A significant benefit of exercising in the early morning before breakfast is that by the time you go to sleep at night, youíll be sufficiently tired from all of the dayís activities, together with your exercise at the start of the day, that youíll fall asleep straight away and have a good, restful, rejuvenating sleep. The alternative to this is lying awake when you know you really should be sleeping and suffering the degenerative effects of insomnia, which is everybodyís worst nightmare in todayís busy world. The solution to insomnia is very simple. Exercise in the early morning before breakfast, six mornings each week, alternating between weight-training one morning for your muscular exercise and running, jogging or walking the next morning for your aerobic exercise.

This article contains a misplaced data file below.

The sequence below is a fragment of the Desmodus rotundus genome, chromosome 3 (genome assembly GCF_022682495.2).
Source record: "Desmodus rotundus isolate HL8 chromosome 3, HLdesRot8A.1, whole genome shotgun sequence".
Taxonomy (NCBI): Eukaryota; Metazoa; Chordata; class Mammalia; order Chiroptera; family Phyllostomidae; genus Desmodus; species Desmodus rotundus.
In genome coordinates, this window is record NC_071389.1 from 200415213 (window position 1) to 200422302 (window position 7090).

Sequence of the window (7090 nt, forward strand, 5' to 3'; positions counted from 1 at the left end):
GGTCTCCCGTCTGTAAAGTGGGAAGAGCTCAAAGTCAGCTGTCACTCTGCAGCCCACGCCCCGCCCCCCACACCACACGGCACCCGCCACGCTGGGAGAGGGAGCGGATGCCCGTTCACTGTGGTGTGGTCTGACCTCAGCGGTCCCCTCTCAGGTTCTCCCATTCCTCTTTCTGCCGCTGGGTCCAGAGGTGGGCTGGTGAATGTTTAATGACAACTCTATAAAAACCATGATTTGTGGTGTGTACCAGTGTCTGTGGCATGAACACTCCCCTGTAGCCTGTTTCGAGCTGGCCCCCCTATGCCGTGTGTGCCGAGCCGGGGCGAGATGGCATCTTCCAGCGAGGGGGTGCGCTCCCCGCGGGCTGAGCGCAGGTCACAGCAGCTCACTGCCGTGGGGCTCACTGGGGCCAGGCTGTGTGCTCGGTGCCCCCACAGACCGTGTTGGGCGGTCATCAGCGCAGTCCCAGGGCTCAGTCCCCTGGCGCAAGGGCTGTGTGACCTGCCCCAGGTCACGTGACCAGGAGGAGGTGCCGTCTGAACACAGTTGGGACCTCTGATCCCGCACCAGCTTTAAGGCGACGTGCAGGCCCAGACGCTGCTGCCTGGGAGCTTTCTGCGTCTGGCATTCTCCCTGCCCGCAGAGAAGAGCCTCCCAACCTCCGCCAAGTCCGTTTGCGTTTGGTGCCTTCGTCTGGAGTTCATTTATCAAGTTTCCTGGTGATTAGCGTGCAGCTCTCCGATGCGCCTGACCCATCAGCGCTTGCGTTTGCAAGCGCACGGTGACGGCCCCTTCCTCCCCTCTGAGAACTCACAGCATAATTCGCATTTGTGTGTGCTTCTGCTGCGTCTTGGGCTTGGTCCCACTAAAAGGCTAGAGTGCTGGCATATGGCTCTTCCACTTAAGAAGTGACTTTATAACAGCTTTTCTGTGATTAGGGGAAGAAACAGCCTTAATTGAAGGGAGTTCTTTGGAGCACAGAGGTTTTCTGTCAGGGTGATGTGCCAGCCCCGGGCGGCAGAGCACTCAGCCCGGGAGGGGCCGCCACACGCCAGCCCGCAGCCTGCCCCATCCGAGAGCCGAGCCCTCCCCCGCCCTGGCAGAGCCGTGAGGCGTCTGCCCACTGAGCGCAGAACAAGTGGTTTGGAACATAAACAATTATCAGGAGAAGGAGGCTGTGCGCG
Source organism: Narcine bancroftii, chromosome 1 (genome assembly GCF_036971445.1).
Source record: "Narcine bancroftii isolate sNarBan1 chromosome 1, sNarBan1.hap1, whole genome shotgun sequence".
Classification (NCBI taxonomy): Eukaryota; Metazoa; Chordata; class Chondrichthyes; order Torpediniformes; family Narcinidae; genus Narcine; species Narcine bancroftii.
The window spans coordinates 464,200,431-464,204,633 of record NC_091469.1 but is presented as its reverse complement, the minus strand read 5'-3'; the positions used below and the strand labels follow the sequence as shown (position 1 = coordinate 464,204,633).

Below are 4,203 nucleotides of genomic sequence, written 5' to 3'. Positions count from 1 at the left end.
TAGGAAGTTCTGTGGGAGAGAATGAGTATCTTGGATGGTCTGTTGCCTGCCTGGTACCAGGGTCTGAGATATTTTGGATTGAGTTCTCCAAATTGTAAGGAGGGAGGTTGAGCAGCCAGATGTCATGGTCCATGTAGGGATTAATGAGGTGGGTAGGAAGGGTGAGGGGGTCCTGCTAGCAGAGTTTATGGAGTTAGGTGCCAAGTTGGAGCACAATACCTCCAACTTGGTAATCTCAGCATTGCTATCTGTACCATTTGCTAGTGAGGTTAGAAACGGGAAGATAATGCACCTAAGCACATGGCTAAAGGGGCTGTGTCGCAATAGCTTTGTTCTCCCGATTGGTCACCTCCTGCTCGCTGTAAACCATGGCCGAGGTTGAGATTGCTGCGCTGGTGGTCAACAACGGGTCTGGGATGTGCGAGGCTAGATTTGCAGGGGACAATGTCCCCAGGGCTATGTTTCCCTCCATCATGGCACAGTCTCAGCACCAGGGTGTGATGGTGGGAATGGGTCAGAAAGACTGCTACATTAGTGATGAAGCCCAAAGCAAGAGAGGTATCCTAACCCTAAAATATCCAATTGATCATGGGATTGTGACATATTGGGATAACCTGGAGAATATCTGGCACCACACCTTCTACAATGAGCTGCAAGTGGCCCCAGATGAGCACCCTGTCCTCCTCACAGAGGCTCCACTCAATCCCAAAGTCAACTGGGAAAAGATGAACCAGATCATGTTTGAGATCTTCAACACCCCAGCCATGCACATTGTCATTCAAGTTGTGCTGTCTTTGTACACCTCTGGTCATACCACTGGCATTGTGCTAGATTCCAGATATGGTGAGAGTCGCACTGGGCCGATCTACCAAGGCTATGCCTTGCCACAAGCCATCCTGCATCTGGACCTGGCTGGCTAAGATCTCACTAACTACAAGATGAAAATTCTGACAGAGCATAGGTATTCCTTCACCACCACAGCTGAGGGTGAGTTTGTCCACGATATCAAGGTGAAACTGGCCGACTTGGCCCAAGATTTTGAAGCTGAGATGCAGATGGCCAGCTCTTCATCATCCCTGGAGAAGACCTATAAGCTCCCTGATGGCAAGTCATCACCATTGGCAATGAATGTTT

Now everything falls into place and itís easy to deduce the time at which you should go to sleep each night. Exercising in the early morning before breakfast means setting aside the hour from 5:30 am to 6:30 am to do so, so that you can get ready for the dayís activities between 6:30 am and 7:30 am. Starting exercise at 5:30 am means waking up at 5:00 am so that you have time to use the bathroom, drink 500 mL of reverse osmosis-purified water and consume a 30-gram scoop of whey protein (mixed with water in a protein shaker) in preparation for the physical demands of exercise. It also gives you a full half hour before exercising for your body to adjust to being up and vertical, as opposed to asleep and horizontal in bed. If youíre going to wake up at 5:00 am and you need to get 7.5 hours of sleep each night, this means going to bed each night at 9:15 pm and taking fifteen minutes until 9:30 pm to fall asleep. So thereís the answer! 9:15 pm is the time you need to get into bed each night, which means dropping whatever youíre doing fifteen minutes earlier at 9:00 pm to get ready for bed by brushing your teeth, flossing them, drinking 500 mL of reverse osmosis purified-water and doing whatever else you need to do before retiring to sleep.